Linear regression analysis evaluated correlation between real-time estimates and full inverse dynamic model of pKEM. Shapiro–Wilks tests confirmed all outcome measures were normally distributed. We include box and whisker plots showing outliers for all primary outcomes. We used a one-way repeated measures analysis of variance (ANOVA) with an alpha level of 0.05 to test for a significant main effect of biofeedback condition on six primary outcome variables: pKEM, knee flexion excursion, peak vGRF at the instant of pKEM, and change in VL MTU length, fascicle length, and pennation angle from heel-strike to the instant of pKEM. For outcome measures showing significant main effects of condition, we performed planned post-hoc pairwise comparisons to elucidate differences versus normal walking. One-sample t-tests also compared VL fascicle length change to 0 to characterize contractile state against isometric behavior. We report partial eta square ( η p 2 ) effect sizes from the ANOVA, and Cohen’s d values for all pairwise comparisons.

Results

Participants produced 0.62 ± 0.16 Nm/kg pKEM when walking normally. Our real-time surrogate estimate of pKEM correlated well with that estimated via inverse dynamic calculations and, despite modestly overestimating those values, responded similarly to changes elicited using biofeedback (R2 = 0.839, Fig. 1D). Indeed, targeted biofeedback elicited prescribed and predictable changes in pKEM (main effect, p < 0.001, η P 2 = 0 . 929 ). Pairwise comparisons revealed that participants produced 31% and 55% larger than normal pKEM when targeting 20% and 40% increases, and 25% and 51% smaller than normal pKEM when targeting 20% and 40% decreases, respectively (p-values ≤ 0.001, d ≥ 1.066, Figs. 2A, 2B). Participants walked normally with 16.8 ± 3.5° of knee flexion excursion during weight acceptance and exhibited changes thereof in response to pKEM biofeedback (main effect, p < 0.001, η P 2 = 0 . 848 ). For example, when cued to change pKEM by 40%, participants increased or decreased knee flexion excursion during weight acceptance by 30% and 36% respectively (pairwise p ≤ 0.001, d ≥ 0.629 Figs. 2C, 2D). pKEM biofeedback also elicited changes in vGRF (main effect, p ≤ 0.001, η P 2 = 0 . 418 ). Pairwise comparisons revealed that targeting a 40% change in pKEM elicited 9% greater or 5% less than normal peak vGRF (pairwise, p ≤ 0.037, d ≥ 0.765) (Figs. 2E, 2F).

Gait biomechanics as a function of time.

Figure 2: Gait biomechanics as a function of time.

(A) Group mean knee extension moment plotted against an averaged gait cycle, from heel-strike to heel-strike. Gray shading represents the standard error for the normal walking condition. (B) peak knee extensor moment (pKEM) box plots across conditions. Asterisks (*) indicate a significant pairwise difference from normal walking. (C) Knee flexion angle normalized to the gait cycle. (D) Knee flexion excursion (instant of heel-strike to pKEM). (E) Vertical ground reaction force (vGRF) normalized to the gait cycle. (F) vGRF at instant of pKEM.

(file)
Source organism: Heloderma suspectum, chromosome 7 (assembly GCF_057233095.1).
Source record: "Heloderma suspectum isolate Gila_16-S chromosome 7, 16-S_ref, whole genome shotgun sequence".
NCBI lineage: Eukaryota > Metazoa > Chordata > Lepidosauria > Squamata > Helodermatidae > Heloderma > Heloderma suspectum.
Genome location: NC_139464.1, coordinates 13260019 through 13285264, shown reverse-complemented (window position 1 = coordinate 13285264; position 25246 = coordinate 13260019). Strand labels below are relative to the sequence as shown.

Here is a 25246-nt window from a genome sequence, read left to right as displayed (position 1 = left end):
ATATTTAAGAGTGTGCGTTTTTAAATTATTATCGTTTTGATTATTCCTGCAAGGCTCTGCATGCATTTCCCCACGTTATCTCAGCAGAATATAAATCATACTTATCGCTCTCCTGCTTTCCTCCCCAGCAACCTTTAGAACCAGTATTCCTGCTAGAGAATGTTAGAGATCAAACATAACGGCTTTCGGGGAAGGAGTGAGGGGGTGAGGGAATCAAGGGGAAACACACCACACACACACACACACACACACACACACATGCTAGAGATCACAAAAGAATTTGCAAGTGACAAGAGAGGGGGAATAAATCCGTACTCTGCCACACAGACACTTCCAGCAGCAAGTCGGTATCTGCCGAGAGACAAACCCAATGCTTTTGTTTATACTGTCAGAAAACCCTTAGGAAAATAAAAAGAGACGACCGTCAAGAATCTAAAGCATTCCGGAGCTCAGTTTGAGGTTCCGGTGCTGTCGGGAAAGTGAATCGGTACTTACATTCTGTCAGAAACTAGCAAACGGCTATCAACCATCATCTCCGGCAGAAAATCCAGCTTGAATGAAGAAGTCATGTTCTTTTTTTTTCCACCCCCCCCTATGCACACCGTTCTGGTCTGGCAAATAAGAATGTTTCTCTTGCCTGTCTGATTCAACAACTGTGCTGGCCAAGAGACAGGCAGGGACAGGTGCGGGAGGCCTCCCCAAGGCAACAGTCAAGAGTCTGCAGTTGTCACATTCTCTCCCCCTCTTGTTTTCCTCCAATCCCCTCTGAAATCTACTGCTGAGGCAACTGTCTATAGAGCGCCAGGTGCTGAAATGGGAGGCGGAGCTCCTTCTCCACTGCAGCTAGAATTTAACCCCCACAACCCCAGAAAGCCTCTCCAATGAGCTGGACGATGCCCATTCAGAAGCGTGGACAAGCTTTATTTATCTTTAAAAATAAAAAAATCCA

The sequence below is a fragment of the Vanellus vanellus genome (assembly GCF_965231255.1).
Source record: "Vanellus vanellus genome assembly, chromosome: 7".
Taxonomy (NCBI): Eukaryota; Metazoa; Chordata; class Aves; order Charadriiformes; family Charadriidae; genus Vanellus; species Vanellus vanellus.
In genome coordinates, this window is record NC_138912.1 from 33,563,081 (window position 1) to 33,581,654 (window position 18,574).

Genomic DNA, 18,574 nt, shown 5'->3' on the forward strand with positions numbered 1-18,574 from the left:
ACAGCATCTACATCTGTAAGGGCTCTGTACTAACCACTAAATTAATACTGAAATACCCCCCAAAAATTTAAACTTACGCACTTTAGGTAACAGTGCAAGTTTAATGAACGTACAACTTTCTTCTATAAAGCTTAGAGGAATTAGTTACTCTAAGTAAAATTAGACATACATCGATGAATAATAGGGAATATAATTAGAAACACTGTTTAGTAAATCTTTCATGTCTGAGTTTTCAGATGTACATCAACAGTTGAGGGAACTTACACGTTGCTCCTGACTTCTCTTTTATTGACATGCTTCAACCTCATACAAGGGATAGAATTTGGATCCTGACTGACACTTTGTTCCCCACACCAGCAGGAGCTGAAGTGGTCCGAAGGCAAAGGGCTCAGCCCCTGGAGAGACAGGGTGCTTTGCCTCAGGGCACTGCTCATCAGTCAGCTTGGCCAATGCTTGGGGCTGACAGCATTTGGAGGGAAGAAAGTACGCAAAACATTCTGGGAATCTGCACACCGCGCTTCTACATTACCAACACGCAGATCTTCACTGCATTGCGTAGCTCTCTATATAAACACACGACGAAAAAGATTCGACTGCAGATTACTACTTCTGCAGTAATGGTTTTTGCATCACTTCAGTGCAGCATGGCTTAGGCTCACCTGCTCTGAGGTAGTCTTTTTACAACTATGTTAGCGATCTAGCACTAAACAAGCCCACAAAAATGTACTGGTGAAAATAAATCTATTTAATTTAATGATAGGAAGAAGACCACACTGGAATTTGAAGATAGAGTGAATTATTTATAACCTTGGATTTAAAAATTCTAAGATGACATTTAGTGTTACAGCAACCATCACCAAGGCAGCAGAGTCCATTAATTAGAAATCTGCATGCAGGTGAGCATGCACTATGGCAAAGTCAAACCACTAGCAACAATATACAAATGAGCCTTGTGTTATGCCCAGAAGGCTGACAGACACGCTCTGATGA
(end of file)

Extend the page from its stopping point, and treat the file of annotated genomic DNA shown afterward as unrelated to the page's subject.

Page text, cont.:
During normal walking, the vastus laterals MTU lengthened by 1.21  ±  0.26 cm during weight acceptance—a change that differed significantly for all conditions (main effect: p ≤ 0.001, η P 2 = 0 . 844 ; pairwise: p ≤ 0.010, d ≥ 0.428). MTU lengthening increased by 20% and 34% when targeting 20% and 40% larger than normal pKEM, respectively. Conversely, MTU lengthening decreased by 10% and 17% when targeting 20% and 40% smaller than normal pKEM (Figs. 3A, 3B).

Vastus lateralis muscle dynamics.

Figure 3: Vastus lateralis muscle dynamics.

(A) Group mean vastus lateralis (VL) muscle-tendon unit (MTU) length plotted against an averaged gait cycle, from heel-strike to heel-strike. Gray shading represents the standard error for the normal walking condition. (B) Box plots for MTU length change between instants of heel-strike and peak knee extensor moment (pKEM) across conditions. (C) Box plots for VL fascicle length change between instants of heel-strike and pKEM across conditions. (D) Box plots for VL fascicle pennation change between instants of heel-strike and pKEM across conditions. Asterisks (*) indicate a significant pairwise difference from normal walking.

Despite VL MTU lengthening, VL fascicles shortened by 1.30 ± 2.32 cm during weight acceptance when walking normally. Changes elicited by biofeedback were modest and not significant(main effect: p = 0.053, η P 2 = 0 . 204 ), and, unlike for MTU lengthening, no condition elicited behavior that differed significantly from isometric (one-sample t-test: p ≥ 0.092, Fig. 3C, Table 1). During normal walking, VL fascicle pennation increased by 3.1 ±  3.3° during weight acceptance. Similar to those in VL fascicle length, changes in VL fascicle pennation during weight acceptance were not significantly affected by pKEM biofeedback (main effect: p = 0.056, η P 2 = 0 . 202 , Fig. 3D).

Discussion